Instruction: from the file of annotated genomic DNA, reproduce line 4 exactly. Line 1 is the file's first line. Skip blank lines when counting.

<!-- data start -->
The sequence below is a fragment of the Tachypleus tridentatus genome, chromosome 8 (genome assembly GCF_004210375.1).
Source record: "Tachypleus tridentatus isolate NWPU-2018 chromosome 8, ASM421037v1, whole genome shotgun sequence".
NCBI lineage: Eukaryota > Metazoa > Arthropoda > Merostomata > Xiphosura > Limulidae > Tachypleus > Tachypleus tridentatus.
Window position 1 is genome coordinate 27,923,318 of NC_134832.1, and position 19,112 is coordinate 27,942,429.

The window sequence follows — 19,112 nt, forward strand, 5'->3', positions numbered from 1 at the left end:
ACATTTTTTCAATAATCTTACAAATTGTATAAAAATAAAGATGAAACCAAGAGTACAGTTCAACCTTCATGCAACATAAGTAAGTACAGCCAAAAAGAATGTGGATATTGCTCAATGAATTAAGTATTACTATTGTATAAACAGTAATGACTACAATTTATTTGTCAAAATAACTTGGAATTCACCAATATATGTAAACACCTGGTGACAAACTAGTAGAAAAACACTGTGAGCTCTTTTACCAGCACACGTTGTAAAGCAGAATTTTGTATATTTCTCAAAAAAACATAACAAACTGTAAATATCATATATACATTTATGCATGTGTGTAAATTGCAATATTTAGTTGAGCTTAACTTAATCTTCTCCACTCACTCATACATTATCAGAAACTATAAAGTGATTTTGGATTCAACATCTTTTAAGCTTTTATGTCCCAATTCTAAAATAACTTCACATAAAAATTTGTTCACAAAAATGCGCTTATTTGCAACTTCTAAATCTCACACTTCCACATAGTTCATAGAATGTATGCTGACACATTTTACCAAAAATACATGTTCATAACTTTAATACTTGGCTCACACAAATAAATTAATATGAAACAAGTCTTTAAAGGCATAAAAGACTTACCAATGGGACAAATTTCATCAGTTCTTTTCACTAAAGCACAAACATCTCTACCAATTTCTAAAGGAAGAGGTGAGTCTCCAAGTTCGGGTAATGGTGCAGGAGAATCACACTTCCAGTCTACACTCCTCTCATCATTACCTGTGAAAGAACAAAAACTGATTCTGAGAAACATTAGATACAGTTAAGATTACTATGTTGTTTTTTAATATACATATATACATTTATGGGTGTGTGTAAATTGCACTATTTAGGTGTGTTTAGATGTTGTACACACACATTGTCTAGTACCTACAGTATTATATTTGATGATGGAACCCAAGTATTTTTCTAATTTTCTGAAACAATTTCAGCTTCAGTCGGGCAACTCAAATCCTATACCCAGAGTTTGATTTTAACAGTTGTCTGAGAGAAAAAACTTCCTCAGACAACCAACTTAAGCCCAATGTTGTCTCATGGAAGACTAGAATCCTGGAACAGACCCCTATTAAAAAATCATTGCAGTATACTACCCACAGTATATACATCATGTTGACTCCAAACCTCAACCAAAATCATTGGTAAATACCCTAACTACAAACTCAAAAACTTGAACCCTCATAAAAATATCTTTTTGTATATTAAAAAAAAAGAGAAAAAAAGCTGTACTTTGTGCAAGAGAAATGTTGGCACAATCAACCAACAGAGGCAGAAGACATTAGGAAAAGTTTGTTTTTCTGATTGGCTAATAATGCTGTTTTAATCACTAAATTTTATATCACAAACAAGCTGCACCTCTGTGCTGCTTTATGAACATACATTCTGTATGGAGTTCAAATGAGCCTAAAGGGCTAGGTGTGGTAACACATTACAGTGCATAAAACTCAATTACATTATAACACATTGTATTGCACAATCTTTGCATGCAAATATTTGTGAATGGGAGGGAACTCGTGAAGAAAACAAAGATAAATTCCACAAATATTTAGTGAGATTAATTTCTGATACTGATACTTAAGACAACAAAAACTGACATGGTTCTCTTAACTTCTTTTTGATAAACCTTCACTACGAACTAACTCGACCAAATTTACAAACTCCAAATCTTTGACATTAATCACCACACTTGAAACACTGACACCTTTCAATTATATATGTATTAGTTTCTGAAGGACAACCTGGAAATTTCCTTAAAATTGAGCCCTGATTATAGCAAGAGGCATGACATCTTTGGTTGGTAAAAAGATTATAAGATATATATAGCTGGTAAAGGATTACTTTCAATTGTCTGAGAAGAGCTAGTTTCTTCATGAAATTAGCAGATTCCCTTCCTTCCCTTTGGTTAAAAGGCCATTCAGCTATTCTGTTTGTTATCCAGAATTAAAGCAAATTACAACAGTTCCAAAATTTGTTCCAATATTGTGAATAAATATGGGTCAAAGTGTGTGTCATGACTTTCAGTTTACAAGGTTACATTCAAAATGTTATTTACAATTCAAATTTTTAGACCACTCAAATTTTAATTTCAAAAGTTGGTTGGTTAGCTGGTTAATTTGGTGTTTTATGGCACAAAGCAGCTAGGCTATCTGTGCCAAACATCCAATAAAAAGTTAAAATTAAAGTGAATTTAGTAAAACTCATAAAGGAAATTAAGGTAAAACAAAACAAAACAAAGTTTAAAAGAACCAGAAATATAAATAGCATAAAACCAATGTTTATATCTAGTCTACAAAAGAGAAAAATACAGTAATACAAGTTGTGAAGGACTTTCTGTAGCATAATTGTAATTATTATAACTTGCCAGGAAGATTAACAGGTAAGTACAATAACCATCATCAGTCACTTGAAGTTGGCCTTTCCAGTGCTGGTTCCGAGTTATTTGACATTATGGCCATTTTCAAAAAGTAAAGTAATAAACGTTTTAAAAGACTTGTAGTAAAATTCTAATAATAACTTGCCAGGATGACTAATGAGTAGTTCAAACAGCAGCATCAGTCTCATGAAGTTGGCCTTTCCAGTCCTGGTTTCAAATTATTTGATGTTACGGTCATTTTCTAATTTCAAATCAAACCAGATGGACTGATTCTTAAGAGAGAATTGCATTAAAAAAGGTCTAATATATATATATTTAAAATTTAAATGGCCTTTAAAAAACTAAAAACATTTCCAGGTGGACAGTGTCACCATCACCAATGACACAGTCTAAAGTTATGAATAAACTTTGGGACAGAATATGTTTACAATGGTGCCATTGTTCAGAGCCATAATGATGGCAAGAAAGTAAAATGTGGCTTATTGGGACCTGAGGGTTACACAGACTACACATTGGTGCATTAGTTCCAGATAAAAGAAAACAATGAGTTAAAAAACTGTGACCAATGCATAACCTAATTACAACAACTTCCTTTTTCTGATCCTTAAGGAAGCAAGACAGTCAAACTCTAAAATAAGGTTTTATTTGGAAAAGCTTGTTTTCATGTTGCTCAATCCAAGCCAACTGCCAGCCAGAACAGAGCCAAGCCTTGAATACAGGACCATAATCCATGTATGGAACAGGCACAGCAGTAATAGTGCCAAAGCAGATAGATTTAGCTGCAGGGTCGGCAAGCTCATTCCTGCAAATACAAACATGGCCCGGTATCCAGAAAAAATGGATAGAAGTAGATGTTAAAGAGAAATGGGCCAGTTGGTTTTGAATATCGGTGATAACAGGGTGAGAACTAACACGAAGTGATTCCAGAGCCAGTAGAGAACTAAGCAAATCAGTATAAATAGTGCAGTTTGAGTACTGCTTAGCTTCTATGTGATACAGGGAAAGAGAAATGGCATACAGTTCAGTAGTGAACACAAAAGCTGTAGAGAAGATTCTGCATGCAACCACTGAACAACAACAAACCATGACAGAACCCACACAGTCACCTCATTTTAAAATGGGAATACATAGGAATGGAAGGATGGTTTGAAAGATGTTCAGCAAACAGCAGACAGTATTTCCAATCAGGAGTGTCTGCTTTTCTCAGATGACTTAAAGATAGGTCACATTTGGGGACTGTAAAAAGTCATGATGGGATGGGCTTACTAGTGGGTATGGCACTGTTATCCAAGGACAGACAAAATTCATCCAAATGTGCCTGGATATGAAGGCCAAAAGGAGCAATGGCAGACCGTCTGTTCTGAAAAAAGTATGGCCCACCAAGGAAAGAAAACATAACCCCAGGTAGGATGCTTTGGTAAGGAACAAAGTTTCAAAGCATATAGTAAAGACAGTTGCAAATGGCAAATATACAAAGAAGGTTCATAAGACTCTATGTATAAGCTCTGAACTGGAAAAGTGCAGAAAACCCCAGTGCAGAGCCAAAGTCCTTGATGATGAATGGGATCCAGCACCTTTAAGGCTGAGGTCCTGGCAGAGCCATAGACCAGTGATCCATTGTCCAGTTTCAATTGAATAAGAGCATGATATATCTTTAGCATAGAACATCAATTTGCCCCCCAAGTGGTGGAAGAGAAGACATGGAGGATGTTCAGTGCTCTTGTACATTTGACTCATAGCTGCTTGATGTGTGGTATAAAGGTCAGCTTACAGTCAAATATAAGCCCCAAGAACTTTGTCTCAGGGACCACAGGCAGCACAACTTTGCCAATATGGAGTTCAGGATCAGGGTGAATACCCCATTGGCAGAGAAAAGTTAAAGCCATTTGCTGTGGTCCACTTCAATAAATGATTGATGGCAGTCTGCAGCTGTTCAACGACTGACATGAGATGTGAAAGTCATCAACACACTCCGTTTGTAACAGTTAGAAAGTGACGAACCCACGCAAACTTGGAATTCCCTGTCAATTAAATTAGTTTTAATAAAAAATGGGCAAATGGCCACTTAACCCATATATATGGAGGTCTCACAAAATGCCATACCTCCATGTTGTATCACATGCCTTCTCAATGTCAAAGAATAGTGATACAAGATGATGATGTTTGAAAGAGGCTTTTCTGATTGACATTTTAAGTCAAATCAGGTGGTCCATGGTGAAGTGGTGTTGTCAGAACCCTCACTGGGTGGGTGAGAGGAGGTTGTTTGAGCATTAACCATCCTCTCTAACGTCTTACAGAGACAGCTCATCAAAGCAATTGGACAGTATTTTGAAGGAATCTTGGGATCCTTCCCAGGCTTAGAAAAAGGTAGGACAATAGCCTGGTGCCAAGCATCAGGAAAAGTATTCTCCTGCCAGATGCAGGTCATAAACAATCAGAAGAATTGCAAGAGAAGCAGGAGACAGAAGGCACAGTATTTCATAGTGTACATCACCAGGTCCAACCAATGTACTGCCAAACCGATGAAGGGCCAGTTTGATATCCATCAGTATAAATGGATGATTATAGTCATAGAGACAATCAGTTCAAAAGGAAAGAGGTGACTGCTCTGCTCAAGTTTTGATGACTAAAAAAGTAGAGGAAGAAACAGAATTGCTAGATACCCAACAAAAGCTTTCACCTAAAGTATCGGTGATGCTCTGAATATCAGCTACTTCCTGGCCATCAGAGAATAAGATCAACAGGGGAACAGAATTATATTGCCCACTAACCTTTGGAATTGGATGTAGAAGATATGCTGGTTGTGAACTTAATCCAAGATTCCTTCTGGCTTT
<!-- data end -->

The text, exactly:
Window position 1 is genome coordinate 27,923,318 of NC_134832.1, and position 19,112 is coordinate 27,942,429.